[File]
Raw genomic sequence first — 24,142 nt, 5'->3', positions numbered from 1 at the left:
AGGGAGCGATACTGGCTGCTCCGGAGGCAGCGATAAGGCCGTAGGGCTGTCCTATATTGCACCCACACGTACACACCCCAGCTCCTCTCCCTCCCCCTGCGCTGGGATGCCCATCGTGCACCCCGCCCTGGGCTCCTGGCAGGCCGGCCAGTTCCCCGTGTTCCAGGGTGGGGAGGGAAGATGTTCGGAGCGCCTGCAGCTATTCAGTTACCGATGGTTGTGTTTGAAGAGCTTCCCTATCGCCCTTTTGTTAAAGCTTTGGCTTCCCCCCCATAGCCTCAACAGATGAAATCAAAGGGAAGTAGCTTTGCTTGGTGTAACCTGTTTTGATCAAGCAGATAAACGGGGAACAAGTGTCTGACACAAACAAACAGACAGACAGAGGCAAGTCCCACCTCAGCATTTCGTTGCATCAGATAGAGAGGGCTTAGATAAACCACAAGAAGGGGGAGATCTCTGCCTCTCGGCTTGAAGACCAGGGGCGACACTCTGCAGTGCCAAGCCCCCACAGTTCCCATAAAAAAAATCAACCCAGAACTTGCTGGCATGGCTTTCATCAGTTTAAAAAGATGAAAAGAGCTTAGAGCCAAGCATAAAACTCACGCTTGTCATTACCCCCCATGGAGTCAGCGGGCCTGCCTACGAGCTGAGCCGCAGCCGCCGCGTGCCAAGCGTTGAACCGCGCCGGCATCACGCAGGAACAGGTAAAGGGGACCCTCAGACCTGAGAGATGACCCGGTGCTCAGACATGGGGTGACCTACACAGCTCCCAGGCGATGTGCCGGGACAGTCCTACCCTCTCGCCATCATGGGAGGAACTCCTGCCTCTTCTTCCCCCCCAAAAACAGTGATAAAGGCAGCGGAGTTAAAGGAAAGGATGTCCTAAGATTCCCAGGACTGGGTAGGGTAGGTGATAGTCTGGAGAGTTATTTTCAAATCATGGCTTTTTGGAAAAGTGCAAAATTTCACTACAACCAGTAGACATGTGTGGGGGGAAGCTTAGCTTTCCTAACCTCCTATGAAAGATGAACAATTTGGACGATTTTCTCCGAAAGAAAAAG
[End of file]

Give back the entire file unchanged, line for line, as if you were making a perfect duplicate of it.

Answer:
Raw genomic sequence first — 24,142 nt, 5'->3', positions numbered from 1 at the left:
AGGGAGCGATACTGGCTGCTCCGGAGGCAGCGATAAGGCCGTAGGGCTGTCCTATATTGCACCCACACGTACACACCCCAGCTCCTCTCCCTCCCCCTGCGCTGGGATGCCCATCGTGCACCCCGCCCTGGGCTCCTGGCAGGCCGGCCAGTTCCCCGTGTTCCAGGGTGGGGAGGGAAGATGTTCGGAGCGCCTGCAGCTATTCAGTTACCGATGGTTGTGTTTGAAGAGCTTCCCTATCGCCCTTTTGTTAAAGCTTTGGCTTCCCCCCCATAGCCTCAACAGATGAAATCAAAGGGAAGTAGCTTTGCTTGGTGTAACCTGTTTTGATCAAGCAGATAAACGGGGAACAAGTGTCTGACACAAACAAACAGACAGACAGAGGCAAGTCCCACCTCAGCATTTCGTTGCATCAGATAGAGAGGGCTTAGATAAACCACAAGAAGGGGGAGATCTCTGCCTCTCGGCTTGAAGACCAGGGGCGACACTCTGCAGTGCCAAGCCCCCACAGTTCCCATAAAAAAAATCAACCCAGAACTTGCTGGCATGGCTTTCATCAGTTTAAAAAGATGAAAAGAGCTTAGAGCCAAGCATAAAACTCACGCTTGTCATTACCCCCCATGGAGTCAGCGGGCCTGCCTACGAGCTGAGCCGCAGCCGCCGCGTGCCAAGCGTTGAACCGCGCCGGCATCACGCAGGAACAGGTAAAGGGGACCCTCAGACCTGAGAGATGACCCGGTGCTCAGACATGGGGTGACCTACACAGCTCCCAGGCGATGTGCCGGGACAGTCCTACCCTCTCGCCATCATGGGAGGAACTCCTGCCTCTTCTTCCCCCCCAAAAACAGTGATAAAGGCAGCGGAGTTAAAGGAAAGGATGTCCTAAGATTCCCAGGACTGGGTAGGGTAGGTGATAGTCTGGAGAGTTATTTTCAAATCATGGCTTTTTGGAAAAGTGCAAAATTTCACTACAACCAGTAGACATGTGTGGGGGGAAGCTTAGCTTTCCTAACCTCCTATGAAAGATGAACAATTTGGACGATTTTCTCCGAAAGAAAAAG